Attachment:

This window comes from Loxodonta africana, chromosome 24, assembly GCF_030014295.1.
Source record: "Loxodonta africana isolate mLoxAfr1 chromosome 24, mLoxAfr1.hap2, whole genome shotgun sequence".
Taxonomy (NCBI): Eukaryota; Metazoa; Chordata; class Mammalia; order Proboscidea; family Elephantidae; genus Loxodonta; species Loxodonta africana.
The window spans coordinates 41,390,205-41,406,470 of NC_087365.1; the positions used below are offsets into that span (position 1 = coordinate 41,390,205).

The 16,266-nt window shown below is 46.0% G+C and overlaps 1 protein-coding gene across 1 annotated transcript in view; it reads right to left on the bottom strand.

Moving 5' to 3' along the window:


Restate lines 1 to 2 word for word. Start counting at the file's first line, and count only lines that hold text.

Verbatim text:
This window comes from Loxodonta africana, chromosome 24, assembly GCF_030014295.1.
Source record: "Loxodonta africana isolate mLoxAfr1 chromosome 24, mLoxAfr1.hap2, whole genome shotgun sequence".